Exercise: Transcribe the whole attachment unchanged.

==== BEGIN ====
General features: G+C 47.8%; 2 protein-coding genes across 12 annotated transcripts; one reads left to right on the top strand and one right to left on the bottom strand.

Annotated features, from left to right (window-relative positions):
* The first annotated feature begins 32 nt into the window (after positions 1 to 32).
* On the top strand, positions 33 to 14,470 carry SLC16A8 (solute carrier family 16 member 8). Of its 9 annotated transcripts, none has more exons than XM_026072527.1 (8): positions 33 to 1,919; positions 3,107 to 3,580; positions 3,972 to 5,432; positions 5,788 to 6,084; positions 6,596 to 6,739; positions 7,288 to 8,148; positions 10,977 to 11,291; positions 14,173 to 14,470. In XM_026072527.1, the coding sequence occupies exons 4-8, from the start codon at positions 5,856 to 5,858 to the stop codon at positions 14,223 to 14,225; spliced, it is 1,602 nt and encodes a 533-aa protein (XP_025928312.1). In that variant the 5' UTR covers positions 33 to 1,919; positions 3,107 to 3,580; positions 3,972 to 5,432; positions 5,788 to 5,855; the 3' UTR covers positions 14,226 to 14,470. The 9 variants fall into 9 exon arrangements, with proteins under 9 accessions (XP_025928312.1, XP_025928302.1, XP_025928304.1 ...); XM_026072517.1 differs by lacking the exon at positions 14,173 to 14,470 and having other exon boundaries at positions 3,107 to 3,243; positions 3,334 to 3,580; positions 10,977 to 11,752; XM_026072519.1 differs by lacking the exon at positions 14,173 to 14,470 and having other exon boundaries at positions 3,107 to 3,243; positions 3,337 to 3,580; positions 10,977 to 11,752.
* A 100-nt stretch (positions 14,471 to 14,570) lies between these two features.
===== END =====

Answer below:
General features: G+C 47.8%; 2 protein-coding genes across 12 annotated transcripts; one reads left to right on the top strand and one right to left on the bottom strand.

Annotated features, from left to right (window-relative positions):
* The first annotated feature begins 32 nt into the window (after positions 1 to 32).
* On the top strand, positions 33 to 14,470 carry SLC16A8 (solute carrier family 16 member 8). Of its 9 annotated transcripts, none has more exons than XM_026072527.1 (8): positions 33 to 1,919; positions 3,107 to 3,580; positions 3,972 to 5,432; positions 5,788 to 6,084; positions 6,596 to 6,739; positions 7,288 to 8,148; positions 10,977 to 11,291; positions 14,173 to 14,470. In XM_026072527.1, the coding sequence occupies exons 4-8, from the start codon at positions 5,856 to 5,858 to the stop codon at positions 14,223 to 14,225; spliced, it is 1,602 nt and encodes a 533-aa protein (XP_025928312.1). In that variant the 5' UTR covers positions 33 to 1,919; positions 3,107 to 3,580; positions 3,972 to 5,432; positions 5,788 to 5,855; the 3' UTR covers positions 14,226 to 14,470. The 9 variants fall into 9 exon arrangements, with proteins under 9 accessions (XP_025928312.1, XP_025928302.1, XP_025928304.1 ...); XM_026072517.1 differs by lacking the exon at positions 14,173 to 14,470 and having other exon boundaries at positions 3,107 to 3,243; positions 3,334 to 3,580; positions 10,977 to 11,752; XM_026072519.1 differs by lacking the exon at positions 14,173 to 14,470 and having other exon boundaries at positions 3,107 to 3,243; positions 3,337 to 3,580; positions 10,977 to 11,752.
* A 100-nt stretch (positions 14,471 to 14,570) lies between these two features.